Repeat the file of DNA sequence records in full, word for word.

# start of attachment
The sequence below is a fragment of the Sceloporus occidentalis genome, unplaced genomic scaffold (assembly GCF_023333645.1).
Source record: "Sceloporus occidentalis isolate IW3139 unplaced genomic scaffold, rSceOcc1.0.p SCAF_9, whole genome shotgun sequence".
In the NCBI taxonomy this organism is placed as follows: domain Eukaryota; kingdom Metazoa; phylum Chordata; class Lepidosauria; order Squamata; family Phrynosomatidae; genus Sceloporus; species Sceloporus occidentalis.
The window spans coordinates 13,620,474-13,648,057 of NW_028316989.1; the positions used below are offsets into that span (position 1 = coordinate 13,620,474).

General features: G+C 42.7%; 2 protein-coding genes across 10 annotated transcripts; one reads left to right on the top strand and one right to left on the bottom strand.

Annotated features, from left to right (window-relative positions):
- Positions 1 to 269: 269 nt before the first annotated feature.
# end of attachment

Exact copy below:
The sequence below is a fragment of the Sceloporus occidentalis genome, unplaced genomic scaffold (assembly GCF_023333645.1).
Source record: "Sceloporus occidentalis isolate IW3139 unplaced genomic scaffold, rSceOcc1.0.p SCAF_9, whole genome shotgun sequence".
In the NCBI taxonomy this organism is placed as follows: domain Eukaryota; kingdom Metazoa; phylum Chordata; class Lepidosauria; order Squamata; family Phrynosomatidae; genus Sceloporus; species Sceloporus occidentalis.
The window spans coordinates 13,620,474-13,648,057 of NW_028316989.1; the positions used below are offsets into that span (position 1 = coordinate 13,620,474).

General features: G+C 42.7%; 2 protein-coding genes across 10 annotated transcripts; one reads left to right on the top strand and one right to left on the bottom strand.

Annotated features, from left to right (window-relative positions):
- Positions 1 to 269: 269 nt before the first annotated feature.